In Cameroon, the overall hydropower potential is estimated at 13,000MW. As of 2011, only 721MW of energy produced domestically was generated at hydroelectric plants. Lom Pangar Hydropower Project (LPHP) is therefore considered a centrepiece of the Government’s Growth and Employment Strategy Paper (GESP) and Vision 2035.
When LPHP goes online in 2014, dividends will begin to cascade into the real economy. The dam’s hydropower station will provide low-cost access to 6,000MW, thus bolstering GDP growth. Cash returns are likely to be reinvested in other productive sectors of the economy. In the long term, the project can help bring down electricity tariffs for low and medium-voltage consumers.
Beyond its engineering aspects, however, LPHP is likely to trigger further investments into hydropower infrastructure. For policymakers it is also a tool to improve industrial productivity. Factories and mineral treatment facilities will be able to invest in capital goods given the additional electricity supply. This will lead to a significant decrease in poverty indicators. As of 2007, 39.9 per cent of Cameroonians lived below the poverty threshold.
“In the first year of implementation, the GESP has already made important gains. We have good reason to be optimistic about reaching our long-term vision. The Government’s approach is multi-tiered, but includes improving the level of energy production so that industry can work at full capacity,” says Minister of Economy, Planning and Regional Development Louis-Paul Motaze.
In terms of long-run economic impact, electricity outages since 1995 have shaved an average of 1-2 per cent of GDP growth each year. Power shortages have also driven up the cost of access to electricity for end consumers as AES-Sonel, the public utility, was forced to redistribute scant resources to industrial players. This has, in turn, stunted the expansion of the power grid into rural areas.
According to Government studies published in 2010, a delay in implementing energy megaprojects like LPHP would cost the economy 0.5 per cent in GDP growth per year or 5 per cent through to 2020. In terms of public finances, losses from non-oil sector receipts would amount to CFA 60 billion (£79.9 million) per year. This would be devastating for the economy and for business conditions.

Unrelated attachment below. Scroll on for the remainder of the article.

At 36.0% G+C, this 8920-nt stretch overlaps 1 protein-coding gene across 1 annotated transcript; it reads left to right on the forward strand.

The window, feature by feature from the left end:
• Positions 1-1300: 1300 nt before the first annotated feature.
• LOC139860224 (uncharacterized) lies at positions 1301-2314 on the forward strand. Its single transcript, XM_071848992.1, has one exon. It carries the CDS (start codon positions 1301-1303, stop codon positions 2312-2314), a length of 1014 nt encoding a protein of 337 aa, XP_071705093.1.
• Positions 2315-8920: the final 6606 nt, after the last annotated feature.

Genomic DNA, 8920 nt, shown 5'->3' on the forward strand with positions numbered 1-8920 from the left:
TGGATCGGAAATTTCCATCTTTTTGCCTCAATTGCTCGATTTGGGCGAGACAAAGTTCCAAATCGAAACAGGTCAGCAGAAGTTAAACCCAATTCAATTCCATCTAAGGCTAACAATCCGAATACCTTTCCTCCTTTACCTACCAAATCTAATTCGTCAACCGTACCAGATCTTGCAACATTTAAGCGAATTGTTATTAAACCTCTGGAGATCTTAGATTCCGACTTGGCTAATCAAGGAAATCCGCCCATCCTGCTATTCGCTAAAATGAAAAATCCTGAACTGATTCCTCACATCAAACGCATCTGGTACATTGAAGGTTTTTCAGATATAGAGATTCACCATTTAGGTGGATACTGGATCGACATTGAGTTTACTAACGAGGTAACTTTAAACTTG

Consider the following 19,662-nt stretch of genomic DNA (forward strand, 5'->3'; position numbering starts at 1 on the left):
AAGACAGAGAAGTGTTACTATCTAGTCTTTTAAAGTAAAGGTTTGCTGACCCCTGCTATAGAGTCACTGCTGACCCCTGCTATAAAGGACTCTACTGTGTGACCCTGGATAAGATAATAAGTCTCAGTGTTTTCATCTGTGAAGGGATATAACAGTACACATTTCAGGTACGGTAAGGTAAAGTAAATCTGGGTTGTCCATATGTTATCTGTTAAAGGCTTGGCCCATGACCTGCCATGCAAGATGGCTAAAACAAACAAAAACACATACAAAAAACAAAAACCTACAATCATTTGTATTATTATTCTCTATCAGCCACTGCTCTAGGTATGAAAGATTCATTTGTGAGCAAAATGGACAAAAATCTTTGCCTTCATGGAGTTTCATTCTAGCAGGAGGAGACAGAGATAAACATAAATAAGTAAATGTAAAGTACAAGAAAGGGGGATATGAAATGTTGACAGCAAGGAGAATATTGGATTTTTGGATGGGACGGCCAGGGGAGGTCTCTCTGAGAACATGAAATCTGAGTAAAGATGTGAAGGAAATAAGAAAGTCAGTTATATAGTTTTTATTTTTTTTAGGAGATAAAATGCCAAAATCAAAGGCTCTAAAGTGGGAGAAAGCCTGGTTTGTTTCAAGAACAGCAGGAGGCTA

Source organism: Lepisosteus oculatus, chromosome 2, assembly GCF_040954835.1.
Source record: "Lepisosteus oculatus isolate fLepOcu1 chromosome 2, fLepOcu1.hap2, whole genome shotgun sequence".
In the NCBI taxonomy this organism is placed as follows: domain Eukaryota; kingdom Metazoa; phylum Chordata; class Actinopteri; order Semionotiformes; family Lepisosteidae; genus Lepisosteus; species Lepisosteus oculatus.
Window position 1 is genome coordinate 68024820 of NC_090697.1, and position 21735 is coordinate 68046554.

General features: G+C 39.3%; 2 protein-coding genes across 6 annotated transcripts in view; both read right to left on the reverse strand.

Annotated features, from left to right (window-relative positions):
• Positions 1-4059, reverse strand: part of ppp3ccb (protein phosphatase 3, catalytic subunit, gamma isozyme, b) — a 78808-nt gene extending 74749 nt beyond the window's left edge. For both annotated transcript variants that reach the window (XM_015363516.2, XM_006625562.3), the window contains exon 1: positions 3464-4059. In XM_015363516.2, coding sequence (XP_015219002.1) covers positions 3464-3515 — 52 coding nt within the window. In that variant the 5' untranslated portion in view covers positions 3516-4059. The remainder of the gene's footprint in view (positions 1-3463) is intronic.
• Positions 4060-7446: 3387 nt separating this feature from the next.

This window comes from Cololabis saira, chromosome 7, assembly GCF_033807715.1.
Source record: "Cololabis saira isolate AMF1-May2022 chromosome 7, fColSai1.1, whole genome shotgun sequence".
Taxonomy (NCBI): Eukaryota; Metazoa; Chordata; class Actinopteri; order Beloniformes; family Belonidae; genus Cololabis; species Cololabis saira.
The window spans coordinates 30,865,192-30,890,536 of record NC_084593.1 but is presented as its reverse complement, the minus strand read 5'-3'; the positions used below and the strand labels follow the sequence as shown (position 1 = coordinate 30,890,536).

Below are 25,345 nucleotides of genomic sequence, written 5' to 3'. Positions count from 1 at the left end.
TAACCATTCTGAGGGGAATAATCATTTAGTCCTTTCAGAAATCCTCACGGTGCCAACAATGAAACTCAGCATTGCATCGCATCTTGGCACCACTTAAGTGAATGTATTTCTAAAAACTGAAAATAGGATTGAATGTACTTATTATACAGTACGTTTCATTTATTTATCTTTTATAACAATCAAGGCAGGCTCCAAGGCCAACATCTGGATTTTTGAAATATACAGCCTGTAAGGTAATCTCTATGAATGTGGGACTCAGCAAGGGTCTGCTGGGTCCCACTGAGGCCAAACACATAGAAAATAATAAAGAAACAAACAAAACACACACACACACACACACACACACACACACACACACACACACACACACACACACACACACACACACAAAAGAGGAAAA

“The energy sector will contribute in no small way to improving the business environment in Cameroon. It is clear to everyone that industries rely heavily on power provision. Any investor setting up shop in this country will want to make sure that access to electricity is reliable and effective. That is what makes Lom Pangar such a critical project as we work toward becoming an emerging market,” says Mr Motaze.
Lom Pangar Hydropower Project fact sheet.
• A larger share of hydropower generation capacity will lower power costs, improving productivity and competitiveness for the private sector.
• The LPHP is the basis to trigger the next wave of investments in hydropower on the Sanaga River. A series of planned industrial, mining, and business projects depend on expanded electricity.
• The LPHP presents equity, social, and environmental challenges that must be managed according to international standards.
• The reservoir created by the Lom Pangar project will require rebuilding of two stretches of the Chad Cameroon oil pipeline. The government of Cameroon and the Cameroon Oil Transportation Company (COTCO), based on technical studies already completed, will manage the work.
• To manage the risk of an oil spill into the reservoir, COTCO will develop a Specific Area Oil Spill Response Plan and the National Hydrocarbons Society will update the National Oil Spill Plan. Together with IFC, the World Bank will ensure that adaptation work will conform to World Bank Group environmental and social standards.
• An estimated 255 households would require resettlement as a result of the project reservoir.
• The Wildlife Conservation Society is providing technical assistance to the government on the creation of the park, building on its recent inventory of the primates that live there. The creation of the Deng Deng National Park as biodiversity offset for the LPHP significantly increase security for the primates.
• World Bank support to the Lom Pangar Hydropower Project is conditional upon ongoing conformity of project preparations with the agreed implementation framework.